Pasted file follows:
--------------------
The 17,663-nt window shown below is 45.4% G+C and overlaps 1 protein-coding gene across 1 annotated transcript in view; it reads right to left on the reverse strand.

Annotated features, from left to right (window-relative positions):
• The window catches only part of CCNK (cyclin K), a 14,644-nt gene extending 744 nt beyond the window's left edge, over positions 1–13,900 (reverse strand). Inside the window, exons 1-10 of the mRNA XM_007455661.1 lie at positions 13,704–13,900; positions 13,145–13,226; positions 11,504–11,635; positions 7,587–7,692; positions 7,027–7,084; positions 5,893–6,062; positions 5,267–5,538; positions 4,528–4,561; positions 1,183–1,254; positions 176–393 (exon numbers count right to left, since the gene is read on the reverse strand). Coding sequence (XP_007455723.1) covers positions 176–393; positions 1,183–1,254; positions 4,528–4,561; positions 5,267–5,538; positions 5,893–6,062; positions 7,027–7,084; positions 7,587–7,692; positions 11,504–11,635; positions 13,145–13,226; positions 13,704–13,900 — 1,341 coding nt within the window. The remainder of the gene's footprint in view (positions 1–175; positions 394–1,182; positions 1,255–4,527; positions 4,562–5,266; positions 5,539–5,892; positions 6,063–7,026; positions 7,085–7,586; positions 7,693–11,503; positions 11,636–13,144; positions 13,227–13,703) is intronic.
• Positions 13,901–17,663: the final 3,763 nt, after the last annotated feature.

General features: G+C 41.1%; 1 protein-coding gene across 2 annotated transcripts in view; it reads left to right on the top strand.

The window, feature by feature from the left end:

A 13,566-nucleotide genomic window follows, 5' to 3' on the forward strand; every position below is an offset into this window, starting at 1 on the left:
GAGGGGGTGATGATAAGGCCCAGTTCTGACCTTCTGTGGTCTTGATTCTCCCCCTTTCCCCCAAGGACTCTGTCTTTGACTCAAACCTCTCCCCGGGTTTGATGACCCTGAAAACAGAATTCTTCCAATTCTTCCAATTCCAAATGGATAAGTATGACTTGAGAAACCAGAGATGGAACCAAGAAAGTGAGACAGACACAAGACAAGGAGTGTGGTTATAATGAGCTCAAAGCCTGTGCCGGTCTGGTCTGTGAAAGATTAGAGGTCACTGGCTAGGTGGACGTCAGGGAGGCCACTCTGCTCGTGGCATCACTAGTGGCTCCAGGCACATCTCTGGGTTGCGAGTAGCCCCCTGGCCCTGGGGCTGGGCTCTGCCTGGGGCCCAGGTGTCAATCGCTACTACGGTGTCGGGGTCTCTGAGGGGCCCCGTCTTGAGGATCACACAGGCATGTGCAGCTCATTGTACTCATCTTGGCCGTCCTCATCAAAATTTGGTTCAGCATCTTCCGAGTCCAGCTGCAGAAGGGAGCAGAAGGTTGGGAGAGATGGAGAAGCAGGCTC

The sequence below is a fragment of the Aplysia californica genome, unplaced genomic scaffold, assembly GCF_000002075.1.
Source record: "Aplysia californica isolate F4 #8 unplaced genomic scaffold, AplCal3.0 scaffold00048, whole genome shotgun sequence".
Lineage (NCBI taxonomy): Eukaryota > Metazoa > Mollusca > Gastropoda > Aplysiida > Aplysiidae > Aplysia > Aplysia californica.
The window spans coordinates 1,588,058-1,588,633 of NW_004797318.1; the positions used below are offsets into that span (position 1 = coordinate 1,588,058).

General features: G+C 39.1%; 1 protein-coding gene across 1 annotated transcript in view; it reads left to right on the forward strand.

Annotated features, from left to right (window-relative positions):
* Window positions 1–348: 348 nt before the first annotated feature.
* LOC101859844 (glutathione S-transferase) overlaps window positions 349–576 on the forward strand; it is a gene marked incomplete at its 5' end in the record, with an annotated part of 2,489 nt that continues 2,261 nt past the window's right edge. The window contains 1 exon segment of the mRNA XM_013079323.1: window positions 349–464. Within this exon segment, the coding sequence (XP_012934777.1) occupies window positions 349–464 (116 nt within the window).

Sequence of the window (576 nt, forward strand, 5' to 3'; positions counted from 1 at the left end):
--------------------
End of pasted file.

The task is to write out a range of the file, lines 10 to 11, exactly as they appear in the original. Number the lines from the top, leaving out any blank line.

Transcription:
Source record: "Aplysia californica isolate F4 #8 unplaced genomic scaffold, AplCal3.0 scaffold00048, whole genome shotgun sequence".
Lineage (NCBI taxonomy): Eukaryota > Metazoa > Mollusca > Gastropoda > Aplysiida > Aplysiidae > Aplysia > Aplysia californica.